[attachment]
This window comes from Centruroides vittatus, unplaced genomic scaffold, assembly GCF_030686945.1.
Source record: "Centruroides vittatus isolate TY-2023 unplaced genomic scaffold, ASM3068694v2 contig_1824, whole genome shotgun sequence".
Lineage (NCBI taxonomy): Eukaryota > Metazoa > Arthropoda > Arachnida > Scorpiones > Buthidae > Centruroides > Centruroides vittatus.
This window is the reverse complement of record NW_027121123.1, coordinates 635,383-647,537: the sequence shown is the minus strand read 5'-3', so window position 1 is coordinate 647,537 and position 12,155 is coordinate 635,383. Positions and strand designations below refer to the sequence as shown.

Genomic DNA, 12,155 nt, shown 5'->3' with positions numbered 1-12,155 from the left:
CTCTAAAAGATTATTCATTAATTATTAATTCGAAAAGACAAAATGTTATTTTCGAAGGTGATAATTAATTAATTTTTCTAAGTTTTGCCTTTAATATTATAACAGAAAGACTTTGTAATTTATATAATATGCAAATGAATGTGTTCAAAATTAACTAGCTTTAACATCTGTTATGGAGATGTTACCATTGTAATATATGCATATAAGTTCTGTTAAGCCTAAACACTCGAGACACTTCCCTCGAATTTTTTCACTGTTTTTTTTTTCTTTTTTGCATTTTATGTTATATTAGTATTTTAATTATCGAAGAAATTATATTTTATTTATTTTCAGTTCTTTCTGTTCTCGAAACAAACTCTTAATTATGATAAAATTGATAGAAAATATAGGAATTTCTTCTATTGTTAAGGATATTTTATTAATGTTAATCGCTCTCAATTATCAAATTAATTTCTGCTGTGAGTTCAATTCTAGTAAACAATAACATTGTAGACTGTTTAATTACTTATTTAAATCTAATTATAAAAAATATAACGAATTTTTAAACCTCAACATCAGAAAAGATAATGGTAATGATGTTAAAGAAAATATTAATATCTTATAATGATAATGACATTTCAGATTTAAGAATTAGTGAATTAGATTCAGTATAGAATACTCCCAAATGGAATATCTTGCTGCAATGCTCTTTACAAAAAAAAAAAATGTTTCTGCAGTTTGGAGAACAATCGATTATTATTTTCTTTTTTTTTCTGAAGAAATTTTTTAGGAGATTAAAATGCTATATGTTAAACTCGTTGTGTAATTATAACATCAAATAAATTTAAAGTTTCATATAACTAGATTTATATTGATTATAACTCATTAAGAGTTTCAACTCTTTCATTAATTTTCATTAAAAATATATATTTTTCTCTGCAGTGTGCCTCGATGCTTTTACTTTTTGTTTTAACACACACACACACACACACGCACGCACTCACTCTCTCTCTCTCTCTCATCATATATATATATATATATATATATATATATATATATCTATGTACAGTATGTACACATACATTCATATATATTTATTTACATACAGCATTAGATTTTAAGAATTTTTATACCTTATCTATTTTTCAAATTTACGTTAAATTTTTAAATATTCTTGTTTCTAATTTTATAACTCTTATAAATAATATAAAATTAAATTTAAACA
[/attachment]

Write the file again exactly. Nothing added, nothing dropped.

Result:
This window comes from Centruroides vittatus, unplaced genomic scaffold, assembly GCF_030686945.1.
Source record: "Centruroides vittatus isolate TY-2023 unplaced genomic scaffold, ASM3068694v2 contig_1824, whole genome shotgun sequence".
Lineage (NCBI taxonomy): Eukaryota > Metazoa > Arthropoda > Arachnida > Scorpiones > Buthidae > Centruroides > Centruroides vittatus.
This window is the reverse complement of record NW_027121123.1, coordinates 635,383-647,537: the sequence shown is the minus strand read 5'-3', so window position 1 is coordinate 647,537 and position 12,155 is coordinate 635,383. Positions and strand designations below refer to the sequence as shown.

Genomic DNA, 12,155 nt, shown 5'->3' with positions numbered 1-12,155 from the left:
CTCTAAAAGATTATTCATTAATTATTAATTCGAAAAGACAAAATGTTATTTTCGAAGGTGATAATTAATTAATTTTTCTAAGTTTTGCCTTTAATATTATAACAGAAAGACTTTGTAATTTATATAATATGCAAATGAATGTGTTCAAAATTAACTAGCTTTAACATCTGTTATGGAGATGTTACCATTGTAATATATGCATATAAGTTCTGTTAAGCCTAAACACTCGAGACACTTCCCTCGAATTTTTTCACTGTTTTTTTTTTCTTTTTTGCATTTTATGTTATATTAGTATTTTAATTATCGAAGAAATTATATTTTATTTATTTTCAGTTCTTTCTGTTCTCGAAACAAACTCTTAATTATGATAAAATTGATAGAAAATATAGGAATTTCTTCTATTGTTAAGGATATTTTATTAATGTTAATCGCTCTCAATTATCAAATTAATTTCTGCTGTGAGTTCAATTCTAGTAAACAATAACATTGTAGACTGTTTAATTACTTATTTAAATCTAATTATAAAAAATATAACGAATTTTTAAACCTCAACATCAGAAAAGATAATGGTAATGATGTTAAAGAAAATATTAATATCTTATAATGATAATGACATTTCAGATTTAAGAATTAGTGAATTAGATTCAGTATAGAATACTCCCAAATGGAATATCTTGCTGCAATGCTCTTTACAAAAAAAAAAAATGTTTCTGCAGTTTGGAGAACAATCGATTATTATTTTCTTTTTTTTTCTGAAGAAATTTTTTAGGAGATTAAAATGCTATATGTTAAACTCGTTGTGTAATTATAACATCAAATAAATTTAAAGTTTCATATAACTAGATTTATATTGATTATAACTCATTAAGAGTTTCAACTCTTTCATTAATTTTCATTAAAAATATATATTTTTCTCTGCAGTGTGCCTCGATGCTTTTACTTTTTGTTTTAACACACACACACACACACACGCACGCACTCACTCTCTCTCTCTCTCTCATCATATATATATATATATATATATATATATATATATATCTATGTACAGTATGTACACATACATTCATATATATTTATTTACATACAGCATTAGATTTTAAGAATTTTTATACCTTATCTATTTTTCAAATTTACGTTAAATTTTTAAATATTCTTGTTTCTAATTTTATAACTCTTATAAATAATATAAAATTAAATTTAAACA